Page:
To tase or not to tase. That is the trendy question, right? But I think when it comes to women specifically, there are a lot more questions about how they work and if it’s the best route to follow for personal self-defense. I bring up this topic because I received an invitation today to join a Network Marketing Company just for taser parties. Yeah, that’s right: Tupperware or Mary Kay, but a little more electrifying. And I thought the Passion Party I recently attended was a little bizarre! Before you can make a decision for yourself (and never let anyone else make it for you), it’s best to get educated. So let’s start with the facts:
-The taser is an electroshock weapon that uses Electro-Muscular Disruption (EMD) technology. This makes muscles contract involuntarily throughout the body, and the sensory and motor nerves go into overdrive.
-The Taser fires two little electrodes, kinda like baby darts. They are connected to the hand-held unit by conductive wire and propelled by compressed nitrogen charges (similar to paint guns). The air cartridge contains a pair of electrodes and propellant for a single shot and is replaced after each use. For consumer models, they are limited to shooting a distance of 15 feet. When the darts hit the target, they penetrate clothing and hook into the skin.
-Police officers use two different models, the M26 and X26. Taser International is also marketing a civilian model called the C2.
-According to the Associated Press, there have been 180 deaths from tasers up to 2006. However, a study by Wake Forest University Baptist Medical Center studied nearly 1,000 people after getting tazed. They concluded that 99.7% of the subjects had either minor injuries, such as scrapes and bruises, or none at all. So go figure.
I have never been personally tased, and I’d prefer to keep it that way. But I’m curious, sometimes to the point of stupidity, so I’d probably volunteer to get zapped just for the sake of research. I think a person can only have so much of an opinion about this until they have felt the effects themselves. I would like to know if someone who has been tased can still continue an attack, or if they are just totally incapacitated.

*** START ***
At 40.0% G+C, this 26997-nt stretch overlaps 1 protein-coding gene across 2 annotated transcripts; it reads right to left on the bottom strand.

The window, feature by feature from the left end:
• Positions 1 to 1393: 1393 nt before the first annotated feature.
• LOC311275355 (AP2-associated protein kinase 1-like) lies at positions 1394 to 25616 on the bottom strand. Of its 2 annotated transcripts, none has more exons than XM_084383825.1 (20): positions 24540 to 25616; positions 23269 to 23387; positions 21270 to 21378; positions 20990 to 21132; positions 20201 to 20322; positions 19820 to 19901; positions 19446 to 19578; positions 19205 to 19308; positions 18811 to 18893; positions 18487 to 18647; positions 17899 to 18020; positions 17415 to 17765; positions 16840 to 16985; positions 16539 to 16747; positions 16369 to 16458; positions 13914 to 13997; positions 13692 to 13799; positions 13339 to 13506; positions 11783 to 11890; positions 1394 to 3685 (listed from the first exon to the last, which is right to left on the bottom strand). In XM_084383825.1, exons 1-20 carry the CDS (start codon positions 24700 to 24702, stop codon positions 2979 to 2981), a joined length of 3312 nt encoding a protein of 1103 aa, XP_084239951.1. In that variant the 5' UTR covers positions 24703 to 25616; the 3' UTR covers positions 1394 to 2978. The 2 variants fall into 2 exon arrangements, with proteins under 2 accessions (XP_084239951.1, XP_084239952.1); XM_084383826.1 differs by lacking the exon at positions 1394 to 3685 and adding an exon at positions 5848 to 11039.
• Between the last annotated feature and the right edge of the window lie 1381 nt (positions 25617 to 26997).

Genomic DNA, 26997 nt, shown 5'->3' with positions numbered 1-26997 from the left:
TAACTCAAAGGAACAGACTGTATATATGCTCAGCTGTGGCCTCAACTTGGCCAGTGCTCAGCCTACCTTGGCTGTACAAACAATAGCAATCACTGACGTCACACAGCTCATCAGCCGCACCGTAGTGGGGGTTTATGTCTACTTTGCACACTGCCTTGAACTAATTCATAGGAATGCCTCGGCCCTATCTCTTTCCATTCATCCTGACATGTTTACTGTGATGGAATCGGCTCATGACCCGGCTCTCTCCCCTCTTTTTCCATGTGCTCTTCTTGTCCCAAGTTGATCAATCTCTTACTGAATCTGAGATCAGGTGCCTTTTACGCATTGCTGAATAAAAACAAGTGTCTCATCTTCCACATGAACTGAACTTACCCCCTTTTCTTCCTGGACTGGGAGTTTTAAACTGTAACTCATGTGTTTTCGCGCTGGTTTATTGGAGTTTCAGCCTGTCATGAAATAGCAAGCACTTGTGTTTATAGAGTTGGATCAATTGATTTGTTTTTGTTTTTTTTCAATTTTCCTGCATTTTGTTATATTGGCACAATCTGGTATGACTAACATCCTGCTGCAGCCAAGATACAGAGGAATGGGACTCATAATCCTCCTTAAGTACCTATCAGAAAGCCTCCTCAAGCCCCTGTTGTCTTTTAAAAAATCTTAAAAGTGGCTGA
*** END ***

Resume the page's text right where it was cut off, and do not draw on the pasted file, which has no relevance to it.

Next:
For the sake of women’s safety, we have to give a few things consideration:
#1: Who is most likely to attack us? Statistics say our most common threat is a person we know. So if you’re going to be armed with a taser, you should be prepared to use it against anyone, stranger or not. This argument should also be made for any physical self-defense, like a palm strike. I mean, you have to be ready to use it on anyone and fully commit with the intention of escaping…including someone you might care about.
#2: Is is a replacement for other self-defense? I get a little nervous when anyone’s self-defense response is a can of pepper spray, a taser or any other product du jour. You’ve got to have a plan if the batteries die or if you miss. What then? I think your mind and body are your best weapons, and anything else you decide to use is a bonus.
#3: Are you going to carry your taser all the time? A mistake we often make is to arm ourselves only when there is a perceived threat. (i.e, walking through a dark parking lot, in a big city at night, etc.) Sometimes we deem certain situations “dangerous” and others as “safe.” Truly effective self-defense needs to be used all the time, as part of your daily routine. So consider if you’d take your taser to your pedicure appointment at 11am on a Saturday in suburbia.
#4: Will you get training? Sometimes women buy safety products, only to FEEL more safe. This is more dangerous than not carrying anything at all, because it creates a false sense of security. Anything we arm ourselves in, we should also know how to use under stress.
I’d love to hear your thoughts about tasers. Anyone get zapped recently? Any of my law enforcement and military buddies have a comment on this?